Seriously, what does Microsoft offer in the way of support to a single home user that isn't available for a cheaper price for Ubuntu or another commercially supported distribution? This supposed support sounds like a fallacy to me, pretty much like the rest of this post. It's fine that you like Windows, but there's no need to make up FUD about Linux to justify your standpoint.

    Windows seems like a perfectly fine solution for a certain class of user, and to them I say "To each their own, and mind your fucking bullshit when you talk about mine"

  • Re:Eh? (Score:4, Informative)

    by gEvil (beta) ( 945888 ) on Tuesday August 19, 2008 @10:32AM (#24658363)
    Pre- is for events... not verbs. A machine with no operating system installed at all would be "pre"-installed. A "pre"-heated oven would be room temperature.

    Curious, but both Merriam-Webster [merriam-webster.com] and the Oxford English Dictionary seem to disagree with you. Since you need to have a subscription to the OED, I'll quote what they say:
    pre-, prefix
    With verbs, or participial adjectives and verbal nouns derived from them, in sense 'fore-, before, previously, in advance'.

    Would you like to amend your statement to say that the OED is killing the English language? Because that would be a pretty silly argument to make.
  • Re:MS ISV astroturf (Score:5, Informative)

    by ozmanjusri ( 601766 ) <aussie_bob@@@hotmail...com> on Tuesday August 19, 2008 @10:41AM (#24658487) Journal
    I don't believe this is a paid guerrilla advertising campaign from MS

    Can I ask why not?

    I agree there's a significant effort from ISVs who are encouraged to "get out on the web and support the product", but there's also abundant evidence that Microsoft uses marketing groups like DCI and Law Media Group to astroturf more directly.

    Why wouldn't they?

  • Re:Some specs (Score:3, Informative)

    by Trebonius ( 29177 ) on Tuesday August 19, 2008 @10:42AM (#24658511) Homepage

    Actually, your article clearly states that the Intel processor uses less power than the Athlon toward the end. The point of that article to compare two *desktop* solutions, meaning complete motherboards.

    In this case, the total AMD system uses less power than the total Intel system, which is noteworthy, but doesn't necessarily have any bearing at all on this particular laptop, or on the Atom processor itself.

  • by tepples ( 727027 ) <tepples.gmail@com> on Tuesday August 19, 2008 @10:51AM (#24658655) Homepage Journal

    However, are they pre-installing Ubuntu because XP will not run satisfactorily with the base system configuration (512MB RAM, etc.), or because XP is more expensive?

    In a way, a combination of both. My 7-year-old Dell PC has a CPU and RAM comparable to today's netbooks (0.86 GHz PIII, 384 MB RAM), and it runs Windows XP, Firefox 3, VirtualDub, Lockjaw, and StepMania just fine. But then I keep it comparatively clean, without a lot of icons in the tray and with no antivirus other than ClamWin's weekly full system scan. I'm guessing that XP will run just fine on this system, but the trialware that subsidizes an XP license does not.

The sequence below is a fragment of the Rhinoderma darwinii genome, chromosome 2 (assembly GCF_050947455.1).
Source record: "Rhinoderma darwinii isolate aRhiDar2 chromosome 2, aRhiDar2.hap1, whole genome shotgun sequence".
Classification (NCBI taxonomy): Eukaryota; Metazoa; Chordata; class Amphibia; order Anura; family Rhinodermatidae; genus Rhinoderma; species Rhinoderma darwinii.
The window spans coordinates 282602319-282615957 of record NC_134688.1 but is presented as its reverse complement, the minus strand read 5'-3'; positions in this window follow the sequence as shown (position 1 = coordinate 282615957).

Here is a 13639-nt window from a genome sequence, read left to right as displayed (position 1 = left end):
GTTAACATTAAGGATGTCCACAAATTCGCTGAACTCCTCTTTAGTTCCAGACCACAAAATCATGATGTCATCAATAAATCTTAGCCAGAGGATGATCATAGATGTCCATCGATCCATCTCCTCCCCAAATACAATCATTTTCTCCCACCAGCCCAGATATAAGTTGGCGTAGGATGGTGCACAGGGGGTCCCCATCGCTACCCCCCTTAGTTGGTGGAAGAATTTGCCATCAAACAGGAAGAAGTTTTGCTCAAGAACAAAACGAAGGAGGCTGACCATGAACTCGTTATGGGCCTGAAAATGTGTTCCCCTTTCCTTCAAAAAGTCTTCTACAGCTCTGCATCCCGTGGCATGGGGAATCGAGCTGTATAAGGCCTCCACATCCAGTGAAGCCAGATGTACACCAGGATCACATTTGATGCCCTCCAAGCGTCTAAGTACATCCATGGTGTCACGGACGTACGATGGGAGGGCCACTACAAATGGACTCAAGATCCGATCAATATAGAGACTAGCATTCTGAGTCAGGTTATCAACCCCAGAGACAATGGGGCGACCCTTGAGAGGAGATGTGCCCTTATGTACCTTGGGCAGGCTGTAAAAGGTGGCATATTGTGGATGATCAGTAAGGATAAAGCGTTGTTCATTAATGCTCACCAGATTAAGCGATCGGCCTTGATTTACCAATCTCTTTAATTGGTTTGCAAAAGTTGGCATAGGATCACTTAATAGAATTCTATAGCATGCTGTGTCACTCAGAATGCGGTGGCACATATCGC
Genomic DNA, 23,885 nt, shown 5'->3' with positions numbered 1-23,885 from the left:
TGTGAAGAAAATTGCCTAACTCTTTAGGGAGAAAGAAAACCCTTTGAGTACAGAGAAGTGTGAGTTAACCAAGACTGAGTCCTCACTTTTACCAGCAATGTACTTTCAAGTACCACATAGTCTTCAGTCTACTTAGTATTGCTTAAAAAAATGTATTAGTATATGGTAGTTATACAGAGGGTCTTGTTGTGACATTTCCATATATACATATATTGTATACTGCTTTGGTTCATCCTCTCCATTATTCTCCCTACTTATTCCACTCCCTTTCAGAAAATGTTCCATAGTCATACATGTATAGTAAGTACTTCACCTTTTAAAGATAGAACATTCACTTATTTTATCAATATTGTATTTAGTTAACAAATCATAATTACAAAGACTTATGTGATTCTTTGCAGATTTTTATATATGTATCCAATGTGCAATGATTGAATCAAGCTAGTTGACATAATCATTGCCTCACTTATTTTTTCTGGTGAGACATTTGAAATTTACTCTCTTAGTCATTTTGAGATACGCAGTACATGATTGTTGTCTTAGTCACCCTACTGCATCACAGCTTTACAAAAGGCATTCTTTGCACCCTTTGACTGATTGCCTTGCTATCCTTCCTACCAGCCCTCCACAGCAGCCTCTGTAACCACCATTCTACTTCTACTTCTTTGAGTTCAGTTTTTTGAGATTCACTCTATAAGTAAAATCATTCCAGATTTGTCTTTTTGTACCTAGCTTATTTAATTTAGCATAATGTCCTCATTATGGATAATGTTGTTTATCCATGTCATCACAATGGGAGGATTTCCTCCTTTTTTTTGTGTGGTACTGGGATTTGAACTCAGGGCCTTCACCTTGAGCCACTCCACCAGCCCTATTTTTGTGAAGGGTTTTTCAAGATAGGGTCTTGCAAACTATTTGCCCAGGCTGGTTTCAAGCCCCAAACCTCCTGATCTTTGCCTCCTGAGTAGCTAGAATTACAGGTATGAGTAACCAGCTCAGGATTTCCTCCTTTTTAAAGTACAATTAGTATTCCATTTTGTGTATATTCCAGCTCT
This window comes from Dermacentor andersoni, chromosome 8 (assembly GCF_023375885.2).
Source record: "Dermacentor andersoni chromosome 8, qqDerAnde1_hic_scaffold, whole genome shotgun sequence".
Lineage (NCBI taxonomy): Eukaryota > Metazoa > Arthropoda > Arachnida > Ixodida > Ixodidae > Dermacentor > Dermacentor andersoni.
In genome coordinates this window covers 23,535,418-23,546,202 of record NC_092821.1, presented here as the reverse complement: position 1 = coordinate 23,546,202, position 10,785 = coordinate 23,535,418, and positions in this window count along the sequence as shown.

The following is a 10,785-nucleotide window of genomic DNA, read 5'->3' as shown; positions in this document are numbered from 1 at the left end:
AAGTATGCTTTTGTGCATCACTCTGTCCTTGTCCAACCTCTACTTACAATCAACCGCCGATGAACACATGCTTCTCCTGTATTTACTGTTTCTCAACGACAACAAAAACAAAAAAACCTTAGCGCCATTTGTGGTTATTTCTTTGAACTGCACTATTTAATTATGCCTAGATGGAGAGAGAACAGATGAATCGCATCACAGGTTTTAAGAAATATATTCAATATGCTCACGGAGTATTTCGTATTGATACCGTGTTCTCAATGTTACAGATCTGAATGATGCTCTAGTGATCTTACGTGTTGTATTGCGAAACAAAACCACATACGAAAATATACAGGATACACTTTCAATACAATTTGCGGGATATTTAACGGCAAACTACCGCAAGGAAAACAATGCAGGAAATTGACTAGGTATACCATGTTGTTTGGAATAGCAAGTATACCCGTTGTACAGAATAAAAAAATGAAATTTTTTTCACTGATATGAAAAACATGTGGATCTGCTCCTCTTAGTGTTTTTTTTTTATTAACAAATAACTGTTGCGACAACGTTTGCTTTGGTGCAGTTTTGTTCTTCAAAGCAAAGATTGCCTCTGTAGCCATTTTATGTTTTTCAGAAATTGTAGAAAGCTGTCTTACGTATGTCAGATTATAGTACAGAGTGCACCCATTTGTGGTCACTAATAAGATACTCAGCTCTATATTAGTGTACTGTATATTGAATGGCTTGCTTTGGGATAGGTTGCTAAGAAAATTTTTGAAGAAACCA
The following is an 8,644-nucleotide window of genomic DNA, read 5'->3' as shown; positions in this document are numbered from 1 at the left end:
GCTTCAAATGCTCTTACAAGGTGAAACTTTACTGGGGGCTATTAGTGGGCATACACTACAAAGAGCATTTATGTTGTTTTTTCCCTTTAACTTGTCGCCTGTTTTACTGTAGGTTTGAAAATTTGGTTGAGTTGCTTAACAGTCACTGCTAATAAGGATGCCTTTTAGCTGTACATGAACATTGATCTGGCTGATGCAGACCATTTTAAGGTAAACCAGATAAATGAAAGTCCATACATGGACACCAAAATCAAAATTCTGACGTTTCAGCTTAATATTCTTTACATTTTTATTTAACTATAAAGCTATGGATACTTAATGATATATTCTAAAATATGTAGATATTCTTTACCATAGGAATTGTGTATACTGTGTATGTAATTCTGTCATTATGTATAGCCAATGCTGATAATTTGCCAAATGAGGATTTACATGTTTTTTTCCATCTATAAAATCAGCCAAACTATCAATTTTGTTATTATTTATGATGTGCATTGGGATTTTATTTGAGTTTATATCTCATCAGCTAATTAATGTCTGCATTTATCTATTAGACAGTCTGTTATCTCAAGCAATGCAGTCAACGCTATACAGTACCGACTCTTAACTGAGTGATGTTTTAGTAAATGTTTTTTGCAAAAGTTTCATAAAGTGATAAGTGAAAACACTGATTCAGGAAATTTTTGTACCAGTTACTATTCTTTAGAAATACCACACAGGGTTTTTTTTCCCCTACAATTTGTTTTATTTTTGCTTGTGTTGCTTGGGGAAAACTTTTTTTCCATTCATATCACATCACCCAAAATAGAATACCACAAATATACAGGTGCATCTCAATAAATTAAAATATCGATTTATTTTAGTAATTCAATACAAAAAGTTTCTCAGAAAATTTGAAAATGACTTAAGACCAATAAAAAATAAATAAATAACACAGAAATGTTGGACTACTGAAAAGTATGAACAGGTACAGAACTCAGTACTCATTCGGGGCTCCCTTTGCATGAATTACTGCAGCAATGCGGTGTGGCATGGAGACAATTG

You wanna bet that they aren't already working on an "XP-Lite" version to counter this threat?

    There already is Windows XP Lite. It's called Windows Fundamentals for Legacy PCs [wikipedia.org], intended to replace Windows 98 Second Edition in corporate environments. It's Windows Vista that needs to be made lite in order to run on a netbook.

  • Re:Some specs (Score:2, Informative)

    by Inner_Child ( 946194 ) on Tuesday August 19, 2008 @10:54AM (#24658715)
    I don't know if you even bothered to read the page you linked to, but I'll quote the relevant bits for you:

    Although the Athlon 64 2000+ uses more power than Intelâ(TM)s Atom 230 CPU, the entire system requires less energy both when idle and during full load operation because of the chipset.

    So that invalidates your comment about the Athlon using less power; it doesn't. And to go on about the chipset...

    The Achilles heel of the Intel system is its old system platform with the 945GC chipset, while AMD offers a more modern 780G platform.

    This bit looks good, I like that, but there's a problem:

    The AMD platform has one disadvantage, however: at present, the 780G chip set is only available on a microATX board, where Intel offers a significantly smaller miniITX board.

    Well now... It appears that they're talking about a desktop platform! That's not what's going on here at all. It looks to be the case that in a UMPC, without the power saving chipset from AMD, the Athlon is actually the loser here.